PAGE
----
AI Design Principles: Choosing the Right Problem – Part 1

Part 1: Begin with a Simple, Easy Decision Problem


If there’s a big mistake people make when designing machine learning systems, it is deciding to tackle the wrong problem. Pick the wrong problem, and you can easily spend months bashing your head against one that would require a research team years to solve properly. Most companies don’t have that magnitude of resources to devote to solving an individual problem, and it isn’t cost effective anyway.

How do you decide what problem to solve? Begin with a simple, easy decision problem.

What is a “simple, easy decision problem”?

simple, easy decision problem is one that

  • involves automating making a decision
  • has a well-defined set of mutually-exclusive possible decisions
  • has explainable decisons that reasonable people would agree on
  • is so simple that it cannot be decomposed into smaller problems worth solving
  • has a fast, easy solution


Choose a decision problem to automate. Decision problems automate thought processes that humans do. If you really just want to understand your data, then at this stage you really want data exploration and analysis (possibly using machine learning). In general you wouldn’t automate a process like k-means clustering – you’d do it with a specific purpose in mind. On the other hand, you would automate a process like “Should I switch the light in the north-south direction at this intersection to red?”

Choose a decision problem with a well-defined set of possible decisions. If the set of possible decisions the machine might make is unbounded, or it isn’t clear what a decision means you’ll have problems. If there are infinite (or simply so many a human couldn’t reasonably consider all of them) number of possible decisions, the simplest algorithm which can produce all possible answers is very complex. You lose the ability to train on each set of possible responses as gathering data on every one may be impractical.

On the other hand, deciding “Which one of these ten genres does this book fall in based on its title and text?” is well-defined. As a person making the decision, you list out the possible genres and pick the one the book best falls in. The process for the machine is analogous – it may calculate scores for each genre and pick the top one.

Choose a decision problem with a set of mutually-exclusive decisions. If there are multiple correct decisions for the same set of inputs, you lose the ability to specifically train the model. If any combination of answers is permissible and you have more than, say, 20, you really have an answer space with over a million possible choices. It also complicates training the model. Say you’re training a chat bot to answer natural language questions users pose. If the chat bot gives three of five essential pieces of information when responding to a particular question, “how correct” was it, and how should the interaction be counted in training or evaluation?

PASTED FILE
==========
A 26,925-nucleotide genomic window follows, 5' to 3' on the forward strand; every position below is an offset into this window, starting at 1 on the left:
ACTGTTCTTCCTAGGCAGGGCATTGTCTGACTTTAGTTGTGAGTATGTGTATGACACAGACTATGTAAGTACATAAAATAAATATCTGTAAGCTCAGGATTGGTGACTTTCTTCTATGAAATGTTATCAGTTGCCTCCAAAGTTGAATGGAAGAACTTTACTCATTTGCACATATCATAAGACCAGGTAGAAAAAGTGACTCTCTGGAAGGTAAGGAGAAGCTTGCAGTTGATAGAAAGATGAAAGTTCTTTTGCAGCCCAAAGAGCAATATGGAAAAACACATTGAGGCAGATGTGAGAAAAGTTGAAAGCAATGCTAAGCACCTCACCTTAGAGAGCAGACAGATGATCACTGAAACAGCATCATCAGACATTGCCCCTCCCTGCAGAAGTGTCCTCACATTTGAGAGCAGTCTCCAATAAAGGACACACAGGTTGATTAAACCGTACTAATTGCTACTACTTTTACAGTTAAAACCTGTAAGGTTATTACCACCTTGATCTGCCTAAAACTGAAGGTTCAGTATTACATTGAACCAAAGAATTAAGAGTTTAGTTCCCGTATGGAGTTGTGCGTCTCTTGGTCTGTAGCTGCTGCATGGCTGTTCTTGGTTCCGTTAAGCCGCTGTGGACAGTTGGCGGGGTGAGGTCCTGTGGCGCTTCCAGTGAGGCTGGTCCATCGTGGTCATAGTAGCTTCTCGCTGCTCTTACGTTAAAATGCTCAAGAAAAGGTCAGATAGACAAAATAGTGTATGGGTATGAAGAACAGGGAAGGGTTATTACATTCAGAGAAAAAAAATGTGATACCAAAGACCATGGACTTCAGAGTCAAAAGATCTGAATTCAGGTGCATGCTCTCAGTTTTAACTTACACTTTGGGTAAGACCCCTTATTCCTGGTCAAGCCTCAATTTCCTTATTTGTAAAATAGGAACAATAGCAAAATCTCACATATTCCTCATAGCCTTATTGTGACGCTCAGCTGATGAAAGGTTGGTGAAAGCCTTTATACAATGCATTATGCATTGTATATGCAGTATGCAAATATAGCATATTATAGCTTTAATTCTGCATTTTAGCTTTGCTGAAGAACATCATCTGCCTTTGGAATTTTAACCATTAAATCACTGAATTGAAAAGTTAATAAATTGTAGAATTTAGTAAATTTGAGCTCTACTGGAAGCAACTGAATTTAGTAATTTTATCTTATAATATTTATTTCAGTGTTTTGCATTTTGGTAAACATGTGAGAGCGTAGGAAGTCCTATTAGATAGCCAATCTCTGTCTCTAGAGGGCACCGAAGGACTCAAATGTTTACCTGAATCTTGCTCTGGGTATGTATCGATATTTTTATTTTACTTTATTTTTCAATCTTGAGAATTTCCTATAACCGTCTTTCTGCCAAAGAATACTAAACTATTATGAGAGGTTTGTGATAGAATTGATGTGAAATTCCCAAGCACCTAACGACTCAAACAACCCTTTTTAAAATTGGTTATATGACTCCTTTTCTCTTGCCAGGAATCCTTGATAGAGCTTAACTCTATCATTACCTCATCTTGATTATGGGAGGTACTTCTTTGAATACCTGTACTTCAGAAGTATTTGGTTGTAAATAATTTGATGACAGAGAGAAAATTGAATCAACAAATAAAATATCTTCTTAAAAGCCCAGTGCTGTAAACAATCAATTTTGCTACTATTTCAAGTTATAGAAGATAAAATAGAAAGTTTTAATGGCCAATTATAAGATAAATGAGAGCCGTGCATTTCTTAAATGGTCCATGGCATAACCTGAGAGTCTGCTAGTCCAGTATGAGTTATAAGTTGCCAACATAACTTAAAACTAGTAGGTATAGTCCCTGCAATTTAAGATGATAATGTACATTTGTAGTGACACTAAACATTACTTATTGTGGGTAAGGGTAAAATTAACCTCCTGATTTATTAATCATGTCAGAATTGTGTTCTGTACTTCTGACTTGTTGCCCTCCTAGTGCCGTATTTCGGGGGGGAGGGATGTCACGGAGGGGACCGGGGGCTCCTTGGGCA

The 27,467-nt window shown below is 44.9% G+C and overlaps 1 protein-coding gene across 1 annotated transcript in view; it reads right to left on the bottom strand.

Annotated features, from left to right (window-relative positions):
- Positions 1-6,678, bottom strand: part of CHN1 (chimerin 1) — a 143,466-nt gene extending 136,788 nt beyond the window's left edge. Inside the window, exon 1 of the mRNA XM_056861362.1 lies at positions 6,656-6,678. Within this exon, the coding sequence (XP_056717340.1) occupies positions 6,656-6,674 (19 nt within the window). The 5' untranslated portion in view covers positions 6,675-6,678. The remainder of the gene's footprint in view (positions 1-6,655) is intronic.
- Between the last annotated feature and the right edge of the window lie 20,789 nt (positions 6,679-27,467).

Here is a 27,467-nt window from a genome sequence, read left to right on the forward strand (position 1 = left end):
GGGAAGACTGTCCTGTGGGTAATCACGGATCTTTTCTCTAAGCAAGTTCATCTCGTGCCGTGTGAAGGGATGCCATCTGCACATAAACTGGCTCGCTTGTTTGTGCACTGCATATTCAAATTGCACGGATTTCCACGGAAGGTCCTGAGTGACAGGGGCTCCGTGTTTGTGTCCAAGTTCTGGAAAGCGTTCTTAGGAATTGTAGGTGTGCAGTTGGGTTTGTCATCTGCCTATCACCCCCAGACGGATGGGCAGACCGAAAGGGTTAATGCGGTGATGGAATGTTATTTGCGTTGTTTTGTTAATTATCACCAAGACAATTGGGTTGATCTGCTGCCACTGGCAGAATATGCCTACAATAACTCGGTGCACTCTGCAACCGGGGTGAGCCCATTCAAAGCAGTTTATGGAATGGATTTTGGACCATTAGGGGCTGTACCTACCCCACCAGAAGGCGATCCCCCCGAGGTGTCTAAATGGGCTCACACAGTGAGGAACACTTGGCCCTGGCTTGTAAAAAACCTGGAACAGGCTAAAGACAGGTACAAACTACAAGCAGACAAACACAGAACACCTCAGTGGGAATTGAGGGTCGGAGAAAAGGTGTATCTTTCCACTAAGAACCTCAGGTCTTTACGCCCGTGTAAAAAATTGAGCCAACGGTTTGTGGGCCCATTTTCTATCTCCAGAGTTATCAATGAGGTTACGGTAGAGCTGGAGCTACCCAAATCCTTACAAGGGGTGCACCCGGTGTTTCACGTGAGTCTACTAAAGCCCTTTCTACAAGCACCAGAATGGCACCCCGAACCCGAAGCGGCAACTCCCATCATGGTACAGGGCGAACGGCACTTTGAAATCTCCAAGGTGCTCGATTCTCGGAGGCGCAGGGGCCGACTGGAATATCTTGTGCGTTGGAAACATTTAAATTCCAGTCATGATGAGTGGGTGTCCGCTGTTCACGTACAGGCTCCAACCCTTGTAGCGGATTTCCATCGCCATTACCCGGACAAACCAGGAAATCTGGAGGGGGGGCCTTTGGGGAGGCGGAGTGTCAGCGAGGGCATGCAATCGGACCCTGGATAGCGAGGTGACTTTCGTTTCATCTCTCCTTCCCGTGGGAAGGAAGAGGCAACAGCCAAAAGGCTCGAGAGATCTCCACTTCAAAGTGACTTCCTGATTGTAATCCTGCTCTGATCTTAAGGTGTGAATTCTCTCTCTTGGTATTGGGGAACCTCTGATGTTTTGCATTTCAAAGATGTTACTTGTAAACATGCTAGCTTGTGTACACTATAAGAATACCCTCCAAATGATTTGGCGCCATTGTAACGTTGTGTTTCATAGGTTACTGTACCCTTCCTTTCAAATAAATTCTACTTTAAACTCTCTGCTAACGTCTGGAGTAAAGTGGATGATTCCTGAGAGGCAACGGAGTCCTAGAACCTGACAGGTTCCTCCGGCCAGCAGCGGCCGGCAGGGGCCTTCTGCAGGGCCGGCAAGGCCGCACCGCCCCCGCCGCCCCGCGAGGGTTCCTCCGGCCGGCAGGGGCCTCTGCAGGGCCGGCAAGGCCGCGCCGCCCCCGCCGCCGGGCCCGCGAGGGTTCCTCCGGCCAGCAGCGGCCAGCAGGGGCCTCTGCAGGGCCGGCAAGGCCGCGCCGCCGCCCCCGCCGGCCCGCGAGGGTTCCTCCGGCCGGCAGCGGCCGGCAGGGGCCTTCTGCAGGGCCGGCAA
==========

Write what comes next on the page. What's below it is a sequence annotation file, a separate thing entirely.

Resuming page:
Choose a decision problem where reasonable people would make the same decisions. Suppose you’re building a system to pick a wall color palette for a room based on the furniture the owner already has. If you ask five interior designers you’ll get five reasonable, but different, palettes. Do you use all of these as positive training examples? How do you evaluate whether it made the right decision on a new room and set of furniture?

Choose a decision problem that is so simple that it cannot be decomposed into simpler decision problems. Let’s say you’re building an app that automatically generates a grocery list for users based on what they have in their refrigerator. Considering every possible shopping list simultaneously would be a nightmare. Instead, we can decompose this into one problem for each food item, and a larger problem that merges these decisions into a single grocery list.

The model for deciding whether to include each item on the list might based on:

  1. Does the user currently have any of this item (or similar) in their refrigerator? Is it expired?
  2. How much does the user usually consume per day? Week? Month?
  3. Is the user’s past consumption of this item regular or spurious?
  4. Does the user already have items that can be used in many recipes with this item?
  5. Is this item easily available to the user?
  6. Has the user indicated they are allergic / don’t like this item?

The model that merges these sub-solutions might be based on:

  1. How wide a range of recipes does this list, plus their at-home stock, allow? (Also, prioritize recipes the user has favorited, or are similar)
  2. Does the user have enough available space to store everything on this list?
  3. What items can be eliminated that cause the smallest decrease in potential recipe variance?

At the point where we’re combining the outputs of many decision models we’ve technically diverged from decision problems, but I think the idea of merging solutions this way is powerful. The point is the smaller per-ingredient decision problems are individually good starting points.

Choose a decision problem that has a fast, easy solution. Greedily, the longer before you have a working prototype or implementation, the longer before you see returns from the work that went into your work. More importantly, the sooner you see how implementing the model made improvements in someone’s workflow or life, the faster you’ll be able to iterate on the model to make it even better. You’ll get quick feedback on a simple solution, so you’ll be able to grab more low-hanging fruit if you want to improve this model. If the solution is good enough for now, then it frees you to go and work on another problem!

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